Once you've made the decision to breastfeed, be prepared for some challenges but rest assured many women have walked down the same path. The biggest challenges are latching and milk production. In the larger scheme of things, these two factors are mainly what limit and discourage moms from accomplishing and perfecting nursing. The key to success is having appropriate support, whether from other nursing mothers (such as La Leche League), nursing or lactation consultants, and of course pure determination. Everyone can breastfeed successfully if equipped with the right support, since we are all built with the appropriate physique. Major concerns with latching consist of a few major factors on the mothers side, having inverted nipples, or poor infant positioning. Some infants may also have latch and suck issues, especially premature newborns (technically those born at <36 weeks gestational age). Again, given the right support and practice, both mom and baby can succeed. The most important thing is not to give up, and where possible, get assistance from a lactation consultant.
After you and your child adapt to each other and latch, you'll find your mind often starts wondering whether your child is getting adequate supply. Rest assured, you are equipped with everything necessary to fulfill your child's thirst. Your breast milk is produced on a simple equation of supply and demand. As long as there is a constant demand, your body will automatically produce breast milk. However, we all will produce at varying quantities, but do not be discouraged if you are not a natural 8 or 16 oz. milk producer. It's more important to focus on whether your child is gaining weight, and is satiated after feeds. Often times in the first few months of nursing, having your child weighed regularly can help to assure women that in fact their breast milk is adequate to sustain their growing infant. Factors that can affect your milk production include adequate hydration, sleep and low levels of stress. There are some women who use Mother's milk tea to supplement their milk supply, but remember that supply=demand. This means feeding on a regular schedule. Lactation consultants can also help you strategize to increase your milk supply with various pumping or feeding schedules.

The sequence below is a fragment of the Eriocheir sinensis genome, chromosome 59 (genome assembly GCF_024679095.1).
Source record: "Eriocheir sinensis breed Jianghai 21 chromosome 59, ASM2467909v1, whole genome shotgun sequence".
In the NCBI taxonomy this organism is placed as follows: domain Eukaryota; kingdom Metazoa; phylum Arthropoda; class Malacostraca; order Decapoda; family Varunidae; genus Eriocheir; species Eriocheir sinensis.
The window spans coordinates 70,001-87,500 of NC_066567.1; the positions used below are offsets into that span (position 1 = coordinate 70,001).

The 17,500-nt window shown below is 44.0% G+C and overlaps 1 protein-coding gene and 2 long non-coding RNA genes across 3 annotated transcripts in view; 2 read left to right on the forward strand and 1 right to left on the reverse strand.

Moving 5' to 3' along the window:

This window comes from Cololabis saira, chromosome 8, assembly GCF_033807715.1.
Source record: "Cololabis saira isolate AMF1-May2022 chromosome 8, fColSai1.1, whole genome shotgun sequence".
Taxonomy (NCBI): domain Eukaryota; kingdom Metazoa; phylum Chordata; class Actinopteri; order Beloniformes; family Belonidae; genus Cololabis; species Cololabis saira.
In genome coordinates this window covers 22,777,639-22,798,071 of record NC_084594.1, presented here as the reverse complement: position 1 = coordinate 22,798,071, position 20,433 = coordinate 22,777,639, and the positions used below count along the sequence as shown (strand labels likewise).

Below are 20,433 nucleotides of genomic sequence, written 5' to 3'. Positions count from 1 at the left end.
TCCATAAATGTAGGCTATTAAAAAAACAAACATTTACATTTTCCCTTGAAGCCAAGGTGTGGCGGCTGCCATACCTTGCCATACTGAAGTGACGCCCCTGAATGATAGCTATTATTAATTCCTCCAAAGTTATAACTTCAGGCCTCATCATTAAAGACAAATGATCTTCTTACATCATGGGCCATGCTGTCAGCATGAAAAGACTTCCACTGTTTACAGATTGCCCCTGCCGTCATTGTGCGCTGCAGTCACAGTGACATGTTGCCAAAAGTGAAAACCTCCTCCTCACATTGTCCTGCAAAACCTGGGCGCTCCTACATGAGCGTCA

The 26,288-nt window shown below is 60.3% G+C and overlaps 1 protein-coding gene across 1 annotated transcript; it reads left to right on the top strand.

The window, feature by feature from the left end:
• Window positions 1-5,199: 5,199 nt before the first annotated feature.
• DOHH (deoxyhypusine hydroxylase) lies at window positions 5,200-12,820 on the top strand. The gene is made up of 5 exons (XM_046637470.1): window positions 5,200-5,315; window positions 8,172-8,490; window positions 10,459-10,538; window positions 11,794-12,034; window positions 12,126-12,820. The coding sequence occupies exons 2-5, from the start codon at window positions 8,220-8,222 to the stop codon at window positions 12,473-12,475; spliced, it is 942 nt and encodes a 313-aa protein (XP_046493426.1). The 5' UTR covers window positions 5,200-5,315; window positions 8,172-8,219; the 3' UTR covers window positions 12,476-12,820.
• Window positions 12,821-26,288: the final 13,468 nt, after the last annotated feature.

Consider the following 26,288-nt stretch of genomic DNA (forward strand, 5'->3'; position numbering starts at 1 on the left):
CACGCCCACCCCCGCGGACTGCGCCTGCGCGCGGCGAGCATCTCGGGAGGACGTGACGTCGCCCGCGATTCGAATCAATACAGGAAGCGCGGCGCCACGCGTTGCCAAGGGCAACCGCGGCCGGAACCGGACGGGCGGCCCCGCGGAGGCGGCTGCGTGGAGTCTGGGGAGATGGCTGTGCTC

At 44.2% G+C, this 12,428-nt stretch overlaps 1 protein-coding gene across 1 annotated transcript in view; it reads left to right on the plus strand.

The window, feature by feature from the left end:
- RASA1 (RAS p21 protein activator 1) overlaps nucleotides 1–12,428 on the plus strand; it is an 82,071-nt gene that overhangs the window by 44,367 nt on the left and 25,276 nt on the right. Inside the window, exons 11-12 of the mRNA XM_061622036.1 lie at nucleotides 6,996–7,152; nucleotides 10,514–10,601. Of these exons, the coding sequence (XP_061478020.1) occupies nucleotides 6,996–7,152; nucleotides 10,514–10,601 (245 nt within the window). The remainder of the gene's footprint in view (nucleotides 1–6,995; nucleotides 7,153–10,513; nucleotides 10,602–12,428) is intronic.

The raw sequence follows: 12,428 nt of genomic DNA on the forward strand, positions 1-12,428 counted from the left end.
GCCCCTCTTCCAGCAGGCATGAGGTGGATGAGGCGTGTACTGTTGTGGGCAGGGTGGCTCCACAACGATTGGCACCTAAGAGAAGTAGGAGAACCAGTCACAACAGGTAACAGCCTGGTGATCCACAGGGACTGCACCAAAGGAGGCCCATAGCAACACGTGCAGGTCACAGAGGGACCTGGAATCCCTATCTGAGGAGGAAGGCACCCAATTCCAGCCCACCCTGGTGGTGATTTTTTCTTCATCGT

Nursing can be such a beautiful and unique experience, one that allows you to nurture your child in the most intimate ways. Furthermore, it's one of the best ways to provide all the right nutrients for your newborn, including your precious immunity, which can't be replicated. Hopefully you won't let the challenges of breastfeeding prevent you from enjoying the benefits, such as weight loss and natural contraception. There are trained lactation consultants and support groups who can help you succeed, even in Shanghai. Happy bonding!
This article was written by Dr. Mai Kong Xiong, a General Medicine Physician from Shanghai United Family Hospitals and a staunch supporter of nursing mothers.For more information on her profile please see the talk she gave to Bumps & Babes Pudong on Caring For Female Health.
Read these notes from a past talk about breastfeeding: All About Breastfeeding